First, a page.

Business owners are often sued personally in FLSA suits, but a recent case shows there’s a significant risk for restaurant managers, as well. In Jang et al. v. Woo Lae Oak, Inc., et al., No. 12-cv-00782, 2013 WL 6577027 (N.D. Ill. Dec. 12, 2013), former employees sued the restaurant and the general manager for minimum wage and overtime compensation violations. The GM asked the court to dismiss the claim against her, arguing she was not an “employer” under the FLSA. The court found the GM told customers she was in charge of everything, interviewed job applicants, overruled other managers’ decisions, told one plaintiff that she would pay the back wages, offered to pay another plaintiff higher wages if the plaintiff did not quit, prepared payroll checks for some employees, and oversaw aspects of the restaurant’s financial transactions and accounting. Based on those allegations, the court found a significant factual issue over whether the GM was legally responsible, at least in part, for the alleged FLSA violations.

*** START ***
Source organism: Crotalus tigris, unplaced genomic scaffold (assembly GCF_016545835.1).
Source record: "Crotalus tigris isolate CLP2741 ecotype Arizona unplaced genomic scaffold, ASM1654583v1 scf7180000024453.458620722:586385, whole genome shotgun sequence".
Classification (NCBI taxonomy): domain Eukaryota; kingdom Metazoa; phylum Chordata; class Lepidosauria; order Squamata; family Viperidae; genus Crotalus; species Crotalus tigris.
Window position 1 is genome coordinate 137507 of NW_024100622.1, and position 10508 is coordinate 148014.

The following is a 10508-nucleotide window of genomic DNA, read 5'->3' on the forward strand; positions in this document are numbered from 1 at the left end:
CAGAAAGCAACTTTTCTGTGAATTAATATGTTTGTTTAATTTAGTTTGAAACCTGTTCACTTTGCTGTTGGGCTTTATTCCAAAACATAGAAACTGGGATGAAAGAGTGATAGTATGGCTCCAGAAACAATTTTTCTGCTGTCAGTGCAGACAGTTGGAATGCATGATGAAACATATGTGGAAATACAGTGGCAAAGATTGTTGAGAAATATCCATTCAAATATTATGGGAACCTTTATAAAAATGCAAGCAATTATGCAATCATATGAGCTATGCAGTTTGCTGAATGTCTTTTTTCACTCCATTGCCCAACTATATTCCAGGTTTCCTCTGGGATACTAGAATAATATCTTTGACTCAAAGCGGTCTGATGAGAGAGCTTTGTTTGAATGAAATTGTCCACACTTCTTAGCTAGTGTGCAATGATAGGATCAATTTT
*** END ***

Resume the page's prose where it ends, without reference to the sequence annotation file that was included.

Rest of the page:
This case provides a powerful persuasion tool for manager training on wage and hour issues. Even site managers might be held individually liable for a restaurant’s wage and hour violations. Managers who encourage or tolerate practices such as off-the-clock work and unpaid overtime among restaurant employees cannot just point their finger at the company.